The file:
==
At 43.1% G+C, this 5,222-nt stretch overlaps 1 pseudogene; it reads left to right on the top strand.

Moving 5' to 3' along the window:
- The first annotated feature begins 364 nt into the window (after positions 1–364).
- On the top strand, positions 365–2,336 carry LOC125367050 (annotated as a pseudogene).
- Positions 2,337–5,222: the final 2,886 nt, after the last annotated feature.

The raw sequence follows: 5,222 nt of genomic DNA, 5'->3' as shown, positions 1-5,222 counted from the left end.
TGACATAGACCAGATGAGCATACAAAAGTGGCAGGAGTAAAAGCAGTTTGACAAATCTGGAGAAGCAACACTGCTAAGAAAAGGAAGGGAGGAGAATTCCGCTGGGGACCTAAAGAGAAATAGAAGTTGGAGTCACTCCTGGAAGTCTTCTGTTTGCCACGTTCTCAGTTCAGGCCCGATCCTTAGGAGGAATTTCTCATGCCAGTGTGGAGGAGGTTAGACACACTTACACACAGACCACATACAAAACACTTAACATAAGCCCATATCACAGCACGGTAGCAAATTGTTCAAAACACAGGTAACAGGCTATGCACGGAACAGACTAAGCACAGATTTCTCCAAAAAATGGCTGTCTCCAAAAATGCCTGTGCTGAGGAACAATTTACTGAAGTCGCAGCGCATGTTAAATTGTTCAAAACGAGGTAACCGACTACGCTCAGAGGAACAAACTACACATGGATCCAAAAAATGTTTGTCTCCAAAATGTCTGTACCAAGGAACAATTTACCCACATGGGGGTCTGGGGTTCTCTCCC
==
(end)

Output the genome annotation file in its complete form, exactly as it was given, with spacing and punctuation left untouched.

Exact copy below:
At 43.1% G+C, this 5,222-nt stretch overlaps 1 pseudogene; it reads left to right on the top strand.

Moving 5' to 3' along the window:
- The first annotated feature begins 364 nt into the window (after positions 1–364).
- On the top strand, positions 365–2,336 carry LOC125367050 (annotated as a pseudogene).
- Positions 2,337–5,222: the final 2,886 nt, after the last annotated feature.

The raw sequence follows: 5,222 nt of genomic DNA, 5'->3' as shown, positions 1-5,222 counted from the left end.
TGACATAGACCAGATGAGCATACAAAAGTGGCAGGAGTAAAAGCAGTTTGACAAATCTGGAGAAGCAACACTGCTAAGAAAAGGAAGGGAGGAGAATTCCGCTGGGGACCTAAAGAGAAATAGAAGTTGGAGTCACTCCTGGAAGTCTTCTGTTTGCCACGTTCTCAGTTCAGGCCCGATCCTTAGGAGGAATTTCTCATGCCAGTGTGGAGGAGGTTAGACACACTTACACACAGACCACATACAAAACACTTAACATAAGCCCATATCACAGCACGGTAGCAAATTGTTCAAAACACAGGTAACAGGCTATGCACGGAACAGACTAAGCACAGATTTCTCCAAAAAATGGCTGTCTCCAAAAATGCCTGTGCTGAGGAACAATTTACTGAAGTCGCAGCGCATGTTAAATTGTTCAAAACGAGGTAACCGACTACGCTCAGAGGAACAAACTACACATGGATCCAAAAAATGTTTGTCTCCAAAATGTCTGTACCAAGGAACAATTTACCCACATGGGGGTCTGGGGTTCTCTCCC